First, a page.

This year has seen several major policy changes in renewable energy, especially in solar.
China surprised everyone in June by announcing that it would not issue approvals for any new solar power installations in 2018 and would also cut the feed-in tariff subsidy. In February, the U.S. imposed tariffs on imported solar cells and modules, creating uncertainty in the U.S. solar market.
The solar market globally is set to adapt to those industry disruptions next year. Together with continued declines in solar and wind costs, 2019 could be a brighter year for the U.S. solar and renewable energy markets, analysts and industry professionals say.
Scott Cramer, president of solar company Go Solar Group—which operates in Reno, Nevada; Salt Lake City, Utah; and San Antonio, Texas—sees several trends that will shape and shake the U.S. solar market next year.
First, total U.S. solar installations will start rising again in 2019. Then, there has been an alarmist overreaction to the U.S. solar import tariff, with missed opportunities for investors who have postponed utility-scale projects due to the tariff. According to Cramer, many in the industry overlook the fact that the tariff is a fraction of the costs and that the levy of 30 percent will be dropping by 5 percent annually over the next four years to reach 15 percent in year four.
The U.S. tariffs on imported solar cells and modules created uncertainty in the market earlier this year, resulting in quarterly additions of utility-scale solar dropping in Q3 below 1 gigawatt for the first time since 2015, yet the project pipeline points to a strong rebound in Q4, a new report by Wood Mackenzie Power & Renewables and the Solar Energy Industries Association (SEIA) showed earlier this month.
“We did, however, see utility PV procurement outpace installations fourfold in Q3, showing that despite the tariffs causing project delays, there is substantial growth ahead for the U.S. utility PV sector,” said Colin Smith, Senior Analyst at Wood Mackenzie.
For the U.S. residential solar market, 2019 is the last year in which the federal residential renewable energy tax credit is at 30 percent, after which the tax credit gradually drops until 2022, when only commercial installations can use a 10-percent federal tax credit.
The U.S. residential solar market has been stabilizing this year after a 15-percent decline in 2017. According to the U.S. Solar Market Insight Report, Nevada was a particular bright spot with steady installation growth in Q3, and Florida is on track to post a strong year. Related: California To Electrify All Buses By 2029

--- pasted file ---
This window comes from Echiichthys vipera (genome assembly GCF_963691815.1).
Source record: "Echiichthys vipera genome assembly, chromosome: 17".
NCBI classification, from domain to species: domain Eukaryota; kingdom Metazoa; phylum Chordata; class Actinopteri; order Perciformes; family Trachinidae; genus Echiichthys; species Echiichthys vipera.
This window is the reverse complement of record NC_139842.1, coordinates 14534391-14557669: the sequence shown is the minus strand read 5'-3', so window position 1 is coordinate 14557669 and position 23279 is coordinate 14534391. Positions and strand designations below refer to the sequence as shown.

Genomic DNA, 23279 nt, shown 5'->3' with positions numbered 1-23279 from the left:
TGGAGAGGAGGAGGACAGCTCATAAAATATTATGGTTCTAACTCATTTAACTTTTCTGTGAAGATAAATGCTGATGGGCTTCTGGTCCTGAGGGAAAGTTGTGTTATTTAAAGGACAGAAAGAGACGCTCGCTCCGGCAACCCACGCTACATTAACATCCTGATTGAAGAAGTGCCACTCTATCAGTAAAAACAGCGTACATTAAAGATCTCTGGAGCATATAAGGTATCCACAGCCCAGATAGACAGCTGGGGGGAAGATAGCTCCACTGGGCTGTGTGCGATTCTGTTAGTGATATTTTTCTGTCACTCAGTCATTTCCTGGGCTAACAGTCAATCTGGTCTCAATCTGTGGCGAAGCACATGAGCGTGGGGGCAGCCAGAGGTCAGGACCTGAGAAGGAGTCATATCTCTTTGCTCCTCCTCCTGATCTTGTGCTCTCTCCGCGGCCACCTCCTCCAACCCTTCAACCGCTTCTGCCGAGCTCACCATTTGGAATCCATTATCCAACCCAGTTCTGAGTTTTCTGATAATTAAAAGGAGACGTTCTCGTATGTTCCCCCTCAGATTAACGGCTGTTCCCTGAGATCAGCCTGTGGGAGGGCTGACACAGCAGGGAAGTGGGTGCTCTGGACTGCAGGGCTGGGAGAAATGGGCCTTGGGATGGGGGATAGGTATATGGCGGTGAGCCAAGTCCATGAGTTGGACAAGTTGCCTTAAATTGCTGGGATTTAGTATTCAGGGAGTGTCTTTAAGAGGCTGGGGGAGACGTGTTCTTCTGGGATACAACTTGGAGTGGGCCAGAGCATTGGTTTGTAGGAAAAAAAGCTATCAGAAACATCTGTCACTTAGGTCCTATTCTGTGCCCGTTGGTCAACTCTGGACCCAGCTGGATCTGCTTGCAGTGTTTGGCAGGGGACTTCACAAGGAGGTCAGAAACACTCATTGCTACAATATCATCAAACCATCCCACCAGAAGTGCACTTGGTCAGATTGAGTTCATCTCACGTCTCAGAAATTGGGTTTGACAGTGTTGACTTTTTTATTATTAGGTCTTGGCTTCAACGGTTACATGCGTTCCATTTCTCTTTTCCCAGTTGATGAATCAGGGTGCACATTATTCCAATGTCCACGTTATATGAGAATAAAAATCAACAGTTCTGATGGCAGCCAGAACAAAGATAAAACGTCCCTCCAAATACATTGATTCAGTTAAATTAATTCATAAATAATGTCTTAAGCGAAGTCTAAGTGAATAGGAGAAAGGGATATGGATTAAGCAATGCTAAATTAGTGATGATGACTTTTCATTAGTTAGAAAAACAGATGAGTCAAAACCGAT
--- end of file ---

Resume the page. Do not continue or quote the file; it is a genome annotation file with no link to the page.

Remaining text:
Go Solar Group’s Cramer also expects China’s surplus stock of solar modules—due to the Chinese policy to reduce support for solar—to see prices drop, which will also drive competitors’ prices down, resulting in cheaper solar costs.
Bloomberg NEF expects the Chinese policy to result in PV module prices dropping by 34 percent at the end of 2018, compared to an earlier forecast of a 27-percent drop before China’s new solar support policy. BNEF also sees module prices falling by another 10-15 percent in 2019.
Thanks to falling costs, unsubsidized onshore wind and solar have become the cheapest sources of electricity generation in nearly all major economies in the world, including India and China, according to a November report by Bloomberg NEF. The comparative costs for power generation—the levelized costs of electricity (LCOE)—showed that onshore wind and solar are the cheapest power generation sources for all major economies except for Japan.
According to the November 2018 Lazard analysis of levelized cost of energy on an unsubsidized basis, utility-scale solar PV crystalline and utility-scale solar PV thin film, as well as onshore wind, are comparable with the cheapest conventional generation technologies.
In the U.S. wind power market, the American Wind Energy Association (AWEA) has estimated that 612 megawatts (MW) of new wind capacity was installed in Q3, bringing total U.S. capacity to 90,550 MW.
Currently, construction is under way on 107 projects in 23 states, with construction activity at a record-high 20,798 MW at end-Q3. If we consider that Texas currently has just over 23,000 MW of wind capacity, the U.S. is “currently building a Texas-sized amount of wind,” AWEA says.
Additional 17,167 MW of wind capacity are in advanced development, meaning that total U.S. activity was 37,965 MW in the third quarter, up by 28 percent annually, according to AWEA.
By Tsvetana Paraskova for Oilprice.com
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